No pain, taking Vicodin as needed. I initially tried to take Tylenol instead but the achy feeling came so I started the Vicodin. I felt really tired mostly all day. My face started to swell a little bit, and the bruising around the eyes looks the same as surgery day. Hard food creates an uncomfortable pressure so I’m mostly relying on liquids (Ensure is a big help with needed calories) and pineapple juice for bruising. My throat is sore on the left side but it’s not terrible. Applying ice to my face on and off all day.
Post-Surgery: Day Two
A little more pain than the days before, but not bad by any means. My whole body feels achy. The swelling increased, bruising looks about the same. I haven’t been taking the Vicodin regularly. Still drinking pineapple juice and lots of water. I have a humidifier to help the dry mouth sore throat. Still icing, and I ate a whole can of chili (despite other rhinoplasty blogger’s advice); and now I have the worst headache ever! Stay away from foods with high salt content! Seriously.
Post-Surgery: Day Three
Almost the same as yesterday except that the body aches are pretty much gone. Bruising is starting to turn yellow. The swelling is pretty bad. Today I took a shower. It was a little difficult —you feel like a really old person, moving very slowly. And like an idiot I tried to look out the window at night and bumped my nose. It wasn’t very hard so I wasn’t that concerned. It did feel a little funny afterward, but that’s all.
Post-Surgery: Day Four
Eating solid foods today. Woo-hoo! I haven’t been taking the Vicodin consistently today, only planning on taking it at night. Still very, very swollen. My bruising has dropped a little lower and spread out more on the eyelids but is really turning a nice yellow color under the eye. Tomorrow I have a follow-up with my doctor.
Post-Surgery: Day Five
Totally normal day. Went to see my doctor in the evening, and he took my cast off. And man did that hurt! Made my eyes water but not unbearable. Then there was the reveal….
HAHAHAHA! I look like an old baby. I’m not going to lie, in that moment I totally wondered if I had made the wrong decision to get a rhinoplasty. It was really hard to see the nice new nose with my swollen discolored face, and swollen nose for that matter. I just avoided mirrors for the rest of the day in order to avoid slipping into rhinoplasty depression.
Now I’m not sure what happened exactly, but that night I had the worst night of my life. My stomach hurt so bad, I felt nauseous, had really bad hot and cold flashes, and a temperature of 103! I took a higher dosage of Tylenol and it was a very rough night.
Post-Surgery: Day Six
Still feeling like crap, the fever was gone and I definitely felt better than last night. I know it’s gross to say but the Vicodin definitely made me constipated. Today I was able to eat normal food, but it really wasn’t a great day. My doctor also told me to tape my nose to help keep the swelling down.
Post-Surgery: Day Seven
I felt pretty good. Still very swollen, still had some bruising. First day of wearing makeup. My skin texture was so weird. It was like trying to put makeup on the sticky side of scotch tape. I covered the bruising with MAC full coverage NW 20. And went to school as it was the first night of class!
I can honestly recommend taking two weeks off from life after surgery; one week was not enough for me. It was really hard to focus in class.
Post-Surgery: 1 week and 4 days
Post-Surgery: 1 month
The swelling and bruising both took about a month to go away completely in my face.
The way that the nose changes with time is pretty interesting. At first it looked as though I had a whole new nose, and it was definitely really weird looking in the mirror and seeing a different face looking back. But eventually, I got used to it and could see “characteristics” of my old nose coming back as swelling subsided.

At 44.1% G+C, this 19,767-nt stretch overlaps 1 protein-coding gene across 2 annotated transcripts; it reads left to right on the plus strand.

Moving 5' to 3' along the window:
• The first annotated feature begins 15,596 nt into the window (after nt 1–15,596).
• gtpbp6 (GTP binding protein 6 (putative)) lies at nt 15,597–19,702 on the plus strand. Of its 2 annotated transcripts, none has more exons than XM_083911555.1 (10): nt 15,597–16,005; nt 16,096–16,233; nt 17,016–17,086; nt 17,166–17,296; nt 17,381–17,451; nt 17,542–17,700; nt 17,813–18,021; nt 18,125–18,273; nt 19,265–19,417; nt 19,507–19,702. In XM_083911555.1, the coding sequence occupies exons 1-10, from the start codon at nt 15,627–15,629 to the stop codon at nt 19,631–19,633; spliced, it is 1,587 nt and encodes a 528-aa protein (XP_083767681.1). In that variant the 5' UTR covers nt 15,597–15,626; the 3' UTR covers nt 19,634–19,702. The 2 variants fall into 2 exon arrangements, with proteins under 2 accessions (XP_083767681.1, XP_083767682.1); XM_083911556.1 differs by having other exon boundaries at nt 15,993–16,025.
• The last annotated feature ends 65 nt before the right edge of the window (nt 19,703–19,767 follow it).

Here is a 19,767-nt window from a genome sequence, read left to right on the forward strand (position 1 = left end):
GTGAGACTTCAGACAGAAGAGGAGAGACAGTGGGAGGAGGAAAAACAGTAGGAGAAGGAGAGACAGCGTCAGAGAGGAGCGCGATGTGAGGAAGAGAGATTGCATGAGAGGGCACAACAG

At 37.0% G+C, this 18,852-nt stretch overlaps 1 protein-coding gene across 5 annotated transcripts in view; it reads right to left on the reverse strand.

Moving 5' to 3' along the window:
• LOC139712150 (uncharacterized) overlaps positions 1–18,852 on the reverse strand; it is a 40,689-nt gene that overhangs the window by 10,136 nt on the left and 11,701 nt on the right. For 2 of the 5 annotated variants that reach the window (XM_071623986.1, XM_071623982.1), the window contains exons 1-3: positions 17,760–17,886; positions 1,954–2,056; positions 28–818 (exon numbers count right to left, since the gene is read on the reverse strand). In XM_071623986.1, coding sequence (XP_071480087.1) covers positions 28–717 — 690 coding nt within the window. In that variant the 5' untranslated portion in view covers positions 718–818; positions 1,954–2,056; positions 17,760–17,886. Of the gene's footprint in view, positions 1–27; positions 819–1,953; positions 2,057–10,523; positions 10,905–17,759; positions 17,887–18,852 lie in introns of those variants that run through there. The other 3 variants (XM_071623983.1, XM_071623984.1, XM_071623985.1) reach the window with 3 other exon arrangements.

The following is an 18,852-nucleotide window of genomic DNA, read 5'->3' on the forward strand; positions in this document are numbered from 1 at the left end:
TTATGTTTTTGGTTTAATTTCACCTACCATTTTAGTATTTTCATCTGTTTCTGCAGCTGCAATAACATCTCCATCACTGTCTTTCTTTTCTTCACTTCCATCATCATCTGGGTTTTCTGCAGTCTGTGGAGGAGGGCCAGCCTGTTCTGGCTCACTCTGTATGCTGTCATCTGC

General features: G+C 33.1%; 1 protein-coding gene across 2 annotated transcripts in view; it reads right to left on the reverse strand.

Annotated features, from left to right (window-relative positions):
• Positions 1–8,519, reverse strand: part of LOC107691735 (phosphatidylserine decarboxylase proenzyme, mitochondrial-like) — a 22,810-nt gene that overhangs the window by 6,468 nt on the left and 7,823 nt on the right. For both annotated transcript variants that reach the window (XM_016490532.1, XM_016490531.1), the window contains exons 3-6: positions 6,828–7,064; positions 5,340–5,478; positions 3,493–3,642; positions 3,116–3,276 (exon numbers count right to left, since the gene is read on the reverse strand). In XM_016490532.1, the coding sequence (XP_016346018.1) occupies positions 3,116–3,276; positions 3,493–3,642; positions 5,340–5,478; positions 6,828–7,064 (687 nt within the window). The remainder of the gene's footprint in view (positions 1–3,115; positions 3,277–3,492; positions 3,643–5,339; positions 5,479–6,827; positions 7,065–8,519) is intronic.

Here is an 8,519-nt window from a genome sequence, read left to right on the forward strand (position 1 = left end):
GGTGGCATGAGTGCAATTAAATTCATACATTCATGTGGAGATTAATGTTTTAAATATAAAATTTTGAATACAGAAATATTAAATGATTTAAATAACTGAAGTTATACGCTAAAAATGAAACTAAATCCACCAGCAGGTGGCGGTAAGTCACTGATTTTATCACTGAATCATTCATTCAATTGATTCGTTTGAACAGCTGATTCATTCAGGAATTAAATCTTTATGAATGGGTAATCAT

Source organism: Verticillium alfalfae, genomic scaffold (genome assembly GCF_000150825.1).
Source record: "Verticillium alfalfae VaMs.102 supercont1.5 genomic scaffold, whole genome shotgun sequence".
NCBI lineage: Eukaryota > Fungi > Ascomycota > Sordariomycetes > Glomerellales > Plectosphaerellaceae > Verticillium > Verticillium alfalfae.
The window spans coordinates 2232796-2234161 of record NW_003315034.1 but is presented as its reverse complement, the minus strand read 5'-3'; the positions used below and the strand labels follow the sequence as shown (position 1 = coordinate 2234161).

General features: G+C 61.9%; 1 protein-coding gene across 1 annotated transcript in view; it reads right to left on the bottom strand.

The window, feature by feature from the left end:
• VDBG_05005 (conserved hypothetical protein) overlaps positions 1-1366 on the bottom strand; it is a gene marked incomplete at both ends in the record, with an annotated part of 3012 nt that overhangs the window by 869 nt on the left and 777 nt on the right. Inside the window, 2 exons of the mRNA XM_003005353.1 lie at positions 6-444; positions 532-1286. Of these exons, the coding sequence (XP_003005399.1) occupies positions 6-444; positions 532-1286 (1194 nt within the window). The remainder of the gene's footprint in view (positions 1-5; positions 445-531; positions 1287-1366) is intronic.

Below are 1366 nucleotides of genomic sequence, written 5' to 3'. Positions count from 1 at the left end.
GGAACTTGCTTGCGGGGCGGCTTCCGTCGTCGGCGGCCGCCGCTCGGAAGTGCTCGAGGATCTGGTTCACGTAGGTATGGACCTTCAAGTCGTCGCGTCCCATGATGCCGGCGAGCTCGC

Then, like a dummy, I crashed into a machine at work. I hit the bridge of my nose relatively hard. Of course, I immediately called my doctor and explained that I had walked right into the machine. He said not to worry and that I would likely experience some swelling he would check it at my next follow-up appointment. I didn’t really notice any change happen to my nose aside from the swelling.
Post-Surgery: 4 months
Post-Surgery: 6 months
I’m so happy that most of the initial swelling is significantly gone and my “old nose” is a little more visible — my nostrils have returned to normal size, and columella came down so my nose isn’t so upturned. My columella has a little extra cartilage in it on one side, which bugs me. I know I shouldn’t expect a perfect nose, but it is so close to being one. Some swelling and the feeling of stiffness in my nose is still present — I’ve read that it takes about two years for a rhinoplasty to completely heal.
Post-Surgery: 1 year
Post-Surgery: 1 year and 6 months
I can’t believe that so much time went by so quickly. I still have some slight swelling in my nose and stiffness. My nose has seemed to slim down as time went by. My nose is a hundred times better than it was before surgery. There are some small things still bugging me that I may or may not address in the future; I am definitely going to wait until the two year mark has passed before I do anything. I haven’t had any major problems, or changes to things like my voice. It did seem like I could breathe really well around the two month mark, but now has returned to how it was pre-surgery; my doctor says I have allergies (who doesn’t!).
As for advice that I’d give to others starting on this journey: like your doctors work, stay away from salt, make yourself move around during recovery, drink a lot of water (and possibly prune juice if you’re on Vicodin), take Arnica Montana and finally, have patience. Results take time. Additionally, when the swelling is going away the nose is sometimes uneven so don’t freak out about it.
I hope that this blog proves to be informative, and comforting to you. Are you considering surgery? Or already had it done, either way I’d love to hear from you!
As requested here are the before and afters: